There are wine regions all over Spain, many producing interesting wines. The most famous regions are La Rioja in the north and Ribera del Duero in Central Spain. Newer, but considered by many to be the finest, is Priorat outside of Barcelona. Cava (Spanish Bubbly) comes from Penedes in a region outside Barcelona. Sherry is produced in a small region near Seville, in the south. Wines of the Albarino grape are produced in the northwestern part of the country near Portugal. And the Basque Country is famous for its cider.

My sons want to attend a soccer (futbol) match…Can you get us tickets?
Absolutely. Futbol season usually runs from late August through May. We can also arrange special seats and access, as well as tours of the stadiums of Real Madrid and FC Barcelona’s Camp Nou.

And flamenco?
Well, the heart of flamenco is in Seville. We can certainly arrange for you to attend a performance at a traditional tablao. If you want, it might be fun to have your own private lesson in one of Seville’s top academies or a very informal private evening with some gypsy flamenco musicians.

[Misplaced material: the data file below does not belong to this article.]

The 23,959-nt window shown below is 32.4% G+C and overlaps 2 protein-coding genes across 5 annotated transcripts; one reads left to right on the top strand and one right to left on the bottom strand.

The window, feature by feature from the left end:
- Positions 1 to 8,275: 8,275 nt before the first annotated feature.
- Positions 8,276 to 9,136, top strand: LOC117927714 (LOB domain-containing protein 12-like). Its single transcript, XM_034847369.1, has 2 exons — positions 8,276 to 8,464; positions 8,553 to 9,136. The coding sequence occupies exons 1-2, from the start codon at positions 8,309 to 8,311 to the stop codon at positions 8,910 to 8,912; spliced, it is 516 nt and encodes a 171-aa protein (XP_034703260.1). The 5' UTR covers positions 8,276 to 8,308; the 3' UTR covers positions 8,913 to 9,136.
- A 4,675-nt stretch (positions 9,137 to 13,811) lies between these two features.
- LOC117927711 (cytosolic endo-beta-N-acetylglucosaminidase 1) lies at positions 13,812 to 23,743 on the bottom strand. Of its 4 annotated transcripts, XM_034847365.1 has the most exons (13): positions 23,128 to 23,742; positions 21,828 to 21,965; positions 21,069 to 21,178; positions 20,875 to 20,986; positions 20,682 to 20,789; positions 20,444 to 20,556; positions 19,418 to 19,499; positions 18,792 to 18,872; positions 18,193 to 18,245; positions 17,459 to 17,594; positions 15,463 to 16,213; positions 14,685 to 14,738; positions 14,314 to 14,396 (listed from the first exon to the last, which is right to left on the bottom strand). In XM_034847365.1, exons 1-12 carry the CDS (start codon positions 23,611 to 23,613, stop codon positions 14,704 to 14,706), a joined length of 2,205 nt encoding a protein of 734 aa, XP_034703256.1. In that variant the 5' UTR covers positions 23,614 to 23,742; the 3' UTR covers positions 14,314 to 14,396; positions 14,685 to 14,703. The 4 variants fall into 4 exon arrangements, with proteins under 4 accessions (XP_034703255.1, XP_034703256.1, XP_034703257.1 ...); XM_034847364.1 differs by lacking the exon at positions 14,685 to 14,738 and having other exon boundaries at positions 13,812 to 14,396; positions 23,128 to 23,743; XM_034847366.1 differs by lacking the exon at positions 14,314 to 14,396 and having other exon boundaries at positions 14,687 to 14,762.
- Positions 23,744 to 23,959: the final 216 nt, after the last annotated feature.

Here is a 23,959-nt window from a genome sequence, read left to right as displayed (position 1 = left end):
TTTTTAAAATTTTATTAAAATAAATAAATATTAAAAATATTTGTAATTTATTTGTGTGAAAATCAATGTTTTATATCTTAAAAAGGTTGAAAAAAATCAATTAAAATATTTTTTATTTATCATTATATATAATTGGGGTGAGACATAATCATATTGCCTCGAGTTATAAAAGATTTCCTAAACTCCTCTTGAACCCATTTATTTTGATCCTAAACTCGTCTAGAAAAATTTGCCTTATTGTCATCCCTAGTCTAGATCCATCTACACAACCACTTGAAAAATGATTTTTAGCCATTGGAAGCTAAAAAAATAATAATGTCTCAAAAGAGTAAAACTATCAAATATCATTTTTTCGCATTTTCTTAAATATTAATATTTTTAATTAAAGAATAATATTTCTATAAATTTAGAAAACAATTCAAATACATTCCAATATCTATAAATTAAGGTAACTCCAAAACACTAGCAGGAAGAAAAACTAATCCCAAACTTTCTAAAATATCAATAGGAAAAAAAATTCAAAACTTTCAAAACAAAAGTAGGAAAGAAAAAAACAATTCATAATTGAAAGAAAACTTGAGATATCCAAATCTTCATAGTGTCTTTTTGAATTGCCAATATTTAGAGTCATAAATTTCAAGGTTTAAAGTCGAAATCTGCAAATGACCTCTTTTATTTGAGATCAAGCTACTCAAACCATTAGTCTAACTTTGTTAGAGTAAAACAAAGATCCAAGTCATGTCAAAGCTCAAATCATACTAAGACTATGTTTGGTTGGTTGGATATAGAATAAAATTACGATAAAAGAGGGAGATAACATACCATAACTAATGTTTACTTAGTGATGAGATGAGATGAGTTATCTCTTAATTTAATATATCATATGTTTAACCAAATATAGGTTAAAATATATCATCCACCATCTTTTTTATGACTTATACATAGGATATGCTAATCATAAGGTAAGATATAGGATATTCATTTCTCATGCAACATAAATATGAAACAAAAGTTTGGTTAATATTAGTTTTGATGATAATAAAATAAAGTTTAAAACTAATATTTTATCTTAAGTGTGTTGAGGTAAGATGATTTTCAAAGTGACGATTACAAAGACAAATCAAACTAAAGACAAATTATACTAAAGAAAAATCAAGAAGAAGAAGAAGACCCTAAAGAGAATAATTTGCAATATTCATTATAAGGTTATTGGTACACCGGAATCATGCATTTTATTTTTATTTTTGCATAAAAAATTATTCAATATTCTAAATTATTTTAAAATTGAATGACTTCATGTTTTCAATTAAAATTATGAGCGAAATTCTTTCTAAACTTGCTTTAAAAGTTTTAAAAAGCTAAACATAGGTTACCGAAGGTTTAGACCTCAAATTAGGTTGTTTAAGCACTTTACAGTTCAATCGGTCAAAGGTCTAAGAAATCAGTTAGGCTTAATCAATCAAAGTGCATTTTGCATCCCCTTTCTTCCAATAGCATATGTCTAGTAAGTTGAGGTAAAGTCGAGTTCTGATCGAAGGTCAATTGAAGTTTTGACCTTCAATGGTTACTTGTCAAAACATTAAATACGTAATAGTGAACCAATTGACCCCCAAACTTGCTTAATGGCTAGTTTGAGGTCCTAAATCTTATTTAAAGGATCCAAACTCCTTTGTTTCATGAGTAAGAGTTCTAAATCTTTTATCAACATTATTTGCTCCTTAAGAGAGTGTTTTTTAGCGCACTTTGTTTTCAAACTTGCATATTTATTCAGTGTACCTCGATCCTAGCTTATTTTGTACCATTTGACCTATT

I don’t know if I want to see a bullfight.
It is not for everyone, but if you are interested, we are happy to talk to you about it. We recommend seeing it with an expert to help explain to you what it’s all about and why it is so important to many Spaniards. Not being Spanish, it is hard for many of us to understand. We can also arrange for you to meet matadors or to visit fincas, rural estates where bulls are raised, to see important (non-lethal) demonstrations of how a breeding bull is tested for character.